And, how did you get that list of RTF properties?


Applescript doesn’t write to the application’s undo/history buffer, so there’s no way of using Command-Z to get the original back. You’ll have to create, as you seem to have been doing, your own undo.

By granularity, yes, AFAIK in DTPO those attributes are applied to the document as a whole, and can’t be applied only to a selection of text (ie a string) within the document.

To get the properties just ask the application!

"get properties of selected text of think window 1"

That’s the beauty of introspection in an object-oriented language, although Applescript is a pretty miserable example of one.

HTH, Charles

@cturner: Thanks again. Sorry about noob questions, but my run of “get properties of selected text of think window 1” on a single-word selection produces (in the Console):

{class:«class subs», size:13.0, «class DAls»:0.0, «class DAun»:false, font:“Georgia-Bold”, «class DAbo»:missing value, «class DAss»:missing value, «class DAmi»:0.0, URL:missing value, «class DAta»:missing value, text:“Philosophy”, «class DAfl»:0.0, «class DAhi»:36.0, «class DAbc»:missing value, «class DAmx»:0.0, «class DAti»:0.0, color:{0, 0, 0}, «class DAps»:0.0}

Looks a little like properties but nowhere near the list of properties you got. ??

No, they appear to be the same for a single word, AND ALSO if you select the entire text. Here’s yours and mine formatted to look the same-ish:

	'ptsz':             12, 
	'DAhi':              0, 
	'DAfl':              0, 
	'DAmi':              0, 
	'DAmx':              0,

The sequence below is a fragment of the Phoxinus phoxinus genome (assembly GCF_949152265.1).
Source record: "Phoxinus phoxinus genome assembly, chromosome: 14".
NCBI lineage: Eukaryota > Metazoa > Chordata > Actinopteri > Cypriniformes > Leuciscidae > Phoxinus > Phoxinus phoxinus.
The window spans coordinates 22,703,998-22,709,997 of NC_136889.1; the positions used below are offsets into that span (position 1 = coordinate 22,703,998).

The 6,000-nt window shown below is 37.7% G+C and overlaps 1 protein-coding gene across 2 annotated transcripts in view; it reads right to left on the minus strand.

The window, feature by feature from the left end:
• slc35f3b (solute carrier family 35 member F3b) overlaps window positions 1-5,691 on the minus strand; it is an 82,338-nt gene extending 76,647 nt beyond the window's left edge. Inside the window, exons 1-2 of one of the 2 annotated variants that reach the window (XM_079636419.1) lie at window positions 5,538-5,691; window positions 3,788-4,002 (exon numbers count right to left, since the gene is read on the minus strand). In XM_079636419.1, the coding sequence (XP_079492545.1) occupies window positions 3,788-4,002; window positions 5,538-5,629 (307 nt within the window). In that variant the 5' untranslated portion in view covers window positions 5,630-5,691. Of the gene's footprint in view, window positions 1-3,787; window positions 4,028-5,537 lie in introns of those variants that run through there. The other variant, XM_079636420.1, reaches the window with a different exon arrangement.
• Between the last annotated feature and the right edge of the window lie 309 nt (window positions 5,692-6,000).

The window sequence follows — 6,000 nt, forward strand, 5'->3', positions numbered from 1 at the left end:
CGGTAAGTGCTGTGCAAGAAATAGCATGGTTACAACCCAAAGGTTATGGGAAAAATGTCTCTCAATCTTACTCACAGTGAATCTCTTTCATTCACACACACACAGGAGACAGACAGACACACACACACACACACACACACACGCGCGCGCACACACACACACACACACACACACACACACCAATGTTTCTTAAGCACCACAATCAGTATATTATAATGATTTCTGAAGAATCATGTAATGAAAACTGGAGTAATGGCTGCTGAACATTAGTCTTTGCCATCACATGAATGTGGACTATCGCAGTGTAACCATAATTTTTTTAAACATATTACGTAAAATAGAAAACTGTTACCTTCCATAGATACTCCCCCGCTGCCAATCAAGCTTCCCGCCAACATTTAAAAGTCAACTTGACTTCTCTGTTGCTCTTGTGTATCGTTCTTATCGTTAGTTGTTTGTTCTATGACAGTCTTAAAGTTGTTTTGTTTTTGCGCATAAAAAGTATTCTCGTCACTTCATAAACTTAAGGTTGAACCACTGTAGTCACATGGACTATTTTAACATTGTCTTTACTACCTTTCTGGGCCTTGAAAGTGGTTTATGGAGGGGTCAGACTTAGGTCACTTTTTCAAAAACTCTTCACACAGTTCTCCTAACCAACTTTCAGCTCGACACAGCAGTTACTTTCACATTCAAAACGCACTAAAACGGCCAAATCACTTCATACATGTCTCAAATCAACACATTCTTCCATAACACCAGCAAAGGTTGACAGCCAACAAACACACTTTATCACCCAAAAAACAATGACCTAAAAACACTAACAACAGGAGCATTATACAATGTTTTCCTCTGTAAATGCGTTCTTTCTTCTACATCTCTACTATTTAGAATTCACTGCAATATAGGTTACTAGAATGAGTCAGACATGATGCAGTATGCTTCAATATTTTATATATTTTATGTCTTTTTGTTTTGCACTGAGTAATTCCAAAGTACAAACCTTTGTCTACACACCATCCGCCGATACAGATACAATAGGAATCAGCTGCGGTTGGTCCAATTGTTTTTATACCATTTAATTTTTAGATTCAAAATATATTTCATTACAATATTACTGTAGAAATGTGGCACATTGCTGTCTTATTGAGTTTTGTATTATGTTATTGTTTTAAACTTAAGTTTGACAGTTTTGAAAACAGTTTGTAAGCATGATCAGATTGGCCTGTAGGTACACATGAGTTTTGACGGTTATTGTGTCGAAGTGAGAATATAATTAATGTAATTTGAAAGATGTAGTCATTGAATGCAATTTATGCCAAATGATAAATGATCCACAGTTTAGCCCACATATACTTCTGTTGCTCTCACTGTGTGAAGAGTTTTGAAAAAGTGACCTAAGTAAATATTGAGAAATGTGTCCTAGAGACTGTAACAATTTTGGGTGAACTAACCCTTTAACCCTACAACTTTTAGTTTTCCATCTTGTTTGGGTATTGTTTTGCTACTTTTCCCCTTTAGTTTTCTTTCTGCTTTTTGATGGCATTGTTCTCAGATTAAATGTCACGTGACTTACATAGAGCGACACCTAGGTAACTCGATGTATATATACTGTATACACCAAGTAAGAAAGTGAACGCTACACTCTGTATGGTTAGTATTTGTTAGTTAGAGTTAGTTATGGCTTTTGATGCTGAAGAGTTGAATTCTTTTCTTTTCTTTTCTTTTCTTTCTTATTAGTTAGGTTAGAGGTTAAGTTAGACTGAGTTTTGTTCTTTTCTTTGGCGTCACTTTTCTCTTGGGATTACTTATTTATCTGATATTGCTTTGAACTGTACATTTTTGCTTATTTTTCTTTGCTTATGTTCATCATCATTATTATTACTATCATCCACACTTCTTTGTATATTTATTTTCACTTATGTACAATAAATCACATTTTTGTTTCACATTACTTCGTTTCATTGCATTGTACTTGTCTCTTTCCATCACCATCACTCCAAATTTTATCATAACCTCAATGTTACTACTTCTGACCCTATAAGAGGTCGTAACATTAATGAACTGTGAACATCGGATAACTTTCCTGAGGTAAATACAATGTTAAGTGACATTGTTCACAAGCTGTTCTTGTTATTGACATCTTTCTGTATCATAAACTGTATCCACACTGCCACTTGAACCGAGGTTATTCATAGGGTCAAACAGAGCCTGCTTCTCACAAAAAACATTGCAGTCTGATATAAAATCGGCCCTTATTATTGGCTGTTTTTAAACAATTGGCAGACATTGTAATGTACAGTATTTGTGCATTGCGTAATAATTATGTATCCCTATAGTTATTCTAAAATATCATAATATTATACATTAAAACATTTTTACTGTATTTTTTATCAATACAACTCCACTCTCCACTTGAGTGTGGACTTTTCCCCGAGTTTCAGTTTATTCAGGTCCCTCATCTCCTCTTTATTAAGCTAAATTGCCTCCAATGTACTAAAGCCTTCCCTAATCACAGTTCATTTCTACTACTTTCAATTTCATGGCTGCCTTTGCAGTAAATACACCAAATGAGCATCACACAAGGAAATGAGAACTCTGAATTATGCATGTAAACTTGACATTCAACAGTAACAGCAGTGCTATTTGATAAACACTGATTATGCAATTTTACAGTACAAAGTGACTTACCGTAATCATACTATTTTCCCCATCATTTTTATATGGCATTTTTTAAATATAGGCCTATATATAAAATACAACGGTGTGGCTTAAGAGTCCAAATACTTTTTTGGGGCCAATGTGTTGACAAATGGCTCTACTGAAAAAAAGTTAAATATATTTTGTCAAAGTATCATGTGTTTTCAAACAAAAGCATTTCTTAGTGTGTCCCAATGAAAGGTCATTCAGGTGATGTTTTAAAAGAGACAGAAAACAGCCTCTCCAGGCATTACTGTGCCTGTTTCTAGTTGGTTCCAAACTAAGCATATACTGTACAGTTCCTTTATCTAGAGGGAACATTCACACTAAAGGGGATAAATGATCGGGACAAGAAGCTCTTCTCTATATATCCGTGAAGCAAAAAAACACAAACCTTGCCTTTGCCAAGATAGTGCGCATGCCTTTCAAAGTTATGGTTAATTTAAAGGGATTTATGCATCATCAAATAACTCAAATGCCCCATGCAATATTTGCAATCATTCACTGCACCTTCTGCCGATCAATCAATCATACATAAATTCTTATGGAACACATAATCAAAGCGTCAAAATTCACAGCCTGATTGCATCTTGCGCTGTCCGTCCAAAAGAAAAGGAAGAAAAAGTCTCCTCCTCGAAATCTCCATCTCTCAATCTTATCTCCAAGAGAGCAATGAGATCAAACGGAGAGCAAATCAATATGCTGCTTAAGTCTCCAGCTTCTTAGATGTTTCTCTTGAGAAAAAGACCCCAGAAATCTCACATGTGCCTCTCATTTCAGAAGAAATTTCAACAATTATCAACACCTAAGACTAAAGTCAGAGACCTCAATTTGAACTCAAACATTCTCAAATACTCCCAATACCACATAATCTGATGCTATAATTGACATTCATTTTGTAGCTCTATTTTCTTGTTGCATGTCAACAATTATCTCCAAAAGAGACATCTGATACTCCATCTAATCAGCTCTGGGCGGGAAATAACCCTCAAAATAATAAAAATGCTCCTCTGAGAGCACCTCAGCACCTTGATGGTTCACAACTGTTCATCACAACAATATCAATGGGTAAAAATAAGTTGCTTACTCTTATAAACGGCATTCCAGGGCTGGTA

'colr':[ 0, 0, 0 ], 
	'DAls':              0, 
	'DAps':              0, 
	'DAti':              0 

{class:«class subs»,
  «class DAss»:missing value,
  «class DAun»:false,
  «class DAbc»:missing value,
  «class DAhi»:36.0,
  «class DAfl»:0.0,
  «class DAmi»:0.0,
  «class DAmx»:0.0,
  URL:missing value,
  color:{0, 0, 0},
  «class DAta»:missing value,
  «class DAls»:0.0,
  «class DAps»:0.0
  «class DAbo»:missing value,
  «class DAti»:0.0,

Maybe if you can get Applescript to do something like pretty-print the result, it might be better.

Good luck!


Hi dfuller-

Don’t you get a display like this when you run the script?

I always get the {class:«class subs» etc. style listing with various script versions.

But duh, I do use Smile as my Applescript editor. Try AppleScript Editor with the exact same scripts and there are the properties same as your screen shot.

Don’t know if that {class:«class subs» etc. style listing is a Smile feature or what it is.

Ah, forgot about Smile; really nice, although I don’t know how to tie your results back into the DTPO dictionary.

Smile does implement a persistent context for each session, so you could create an “undo” style of behavior without a lot of trouble: get the original values, make the changes, restore the original values if necessary.

Thanks again. Switching back to the AppleScript Editor is the simplest solution at my current level of zero expertise. No curve balls with properties, dictionary views, and example scripts.